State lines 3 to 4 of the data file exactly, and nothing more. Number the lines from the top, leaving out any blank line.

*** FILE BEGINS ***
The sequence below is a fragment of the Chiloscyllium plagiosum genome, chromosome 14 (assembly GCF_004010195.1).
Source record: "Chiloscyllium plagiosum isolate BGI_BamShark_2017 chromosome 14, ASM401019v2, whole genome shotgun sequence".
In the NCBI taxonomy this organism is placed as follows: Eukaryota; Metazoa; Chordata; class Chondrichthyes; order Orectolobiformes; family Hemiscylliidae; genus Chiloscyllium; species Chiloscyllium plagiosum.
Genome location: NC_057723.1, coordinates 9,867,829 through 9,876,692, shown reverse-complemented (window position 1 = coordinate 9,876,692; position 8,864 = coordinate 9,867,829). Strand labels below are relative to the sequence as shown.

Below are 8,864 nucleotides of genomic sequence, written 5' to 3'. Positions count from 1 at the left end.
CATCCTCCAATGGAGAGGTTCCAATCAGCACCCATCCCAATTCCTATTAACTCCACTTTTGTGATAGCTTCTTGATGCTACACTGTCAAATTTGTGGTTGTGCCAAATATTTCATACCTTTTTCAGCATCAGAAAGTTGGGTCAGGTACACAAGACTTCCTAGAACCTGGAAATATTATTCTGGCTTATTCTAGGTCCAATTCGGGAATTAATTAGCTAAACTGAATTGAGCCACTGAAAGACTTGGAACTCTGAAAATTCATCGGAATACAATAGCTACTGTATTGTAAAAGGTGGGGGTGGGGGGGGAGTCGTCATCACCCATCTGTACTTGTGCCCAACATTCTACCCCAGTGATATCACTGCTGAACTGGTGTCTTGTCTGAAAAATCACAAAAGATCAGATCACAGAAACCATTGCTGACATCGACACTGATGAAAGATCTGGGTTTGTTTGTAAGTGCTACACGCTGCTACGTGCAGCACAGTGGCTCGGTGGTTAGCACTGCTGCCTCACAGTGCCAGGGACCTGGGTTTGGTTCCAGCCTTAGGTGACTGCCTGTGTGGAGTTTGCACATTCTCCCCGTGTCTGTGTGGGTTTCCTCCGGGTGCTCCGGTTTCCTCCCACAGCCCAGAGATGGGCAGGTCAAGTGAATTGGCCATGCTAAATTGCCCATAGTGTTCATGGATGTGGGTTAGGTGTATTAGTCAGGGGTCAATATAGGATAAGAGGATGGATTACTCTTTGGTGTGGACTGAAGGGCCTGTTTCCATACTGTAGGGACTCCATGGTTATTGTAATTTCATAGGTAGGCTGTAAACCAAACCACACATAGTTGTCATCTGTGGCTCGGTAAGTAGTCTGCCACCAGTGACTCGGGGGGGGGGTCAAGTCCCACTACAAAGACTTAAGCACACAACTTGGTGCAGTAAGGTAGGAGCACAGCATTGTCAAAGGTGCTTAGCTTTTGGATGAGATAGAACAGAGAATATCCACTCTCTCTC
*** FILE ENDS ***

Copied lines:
In the NCBI taxonomy this organism is placed as follows: Eukaryota; Metazoa; Chordata; class Chondrichthyes; order Orectolobiformes; family Hemiscylliidae; genus Chiloscyllium; species Chiloscyllium plagiosum.
Genome location: NC_057723.1, coordinates 9,867,829 through 9,876,692, shown reverse-complemented (window position 1 = coordinate 9,876,692; position 8,864 = coordinate 9,867,829). Strand labels below are relative to the sequence as shown.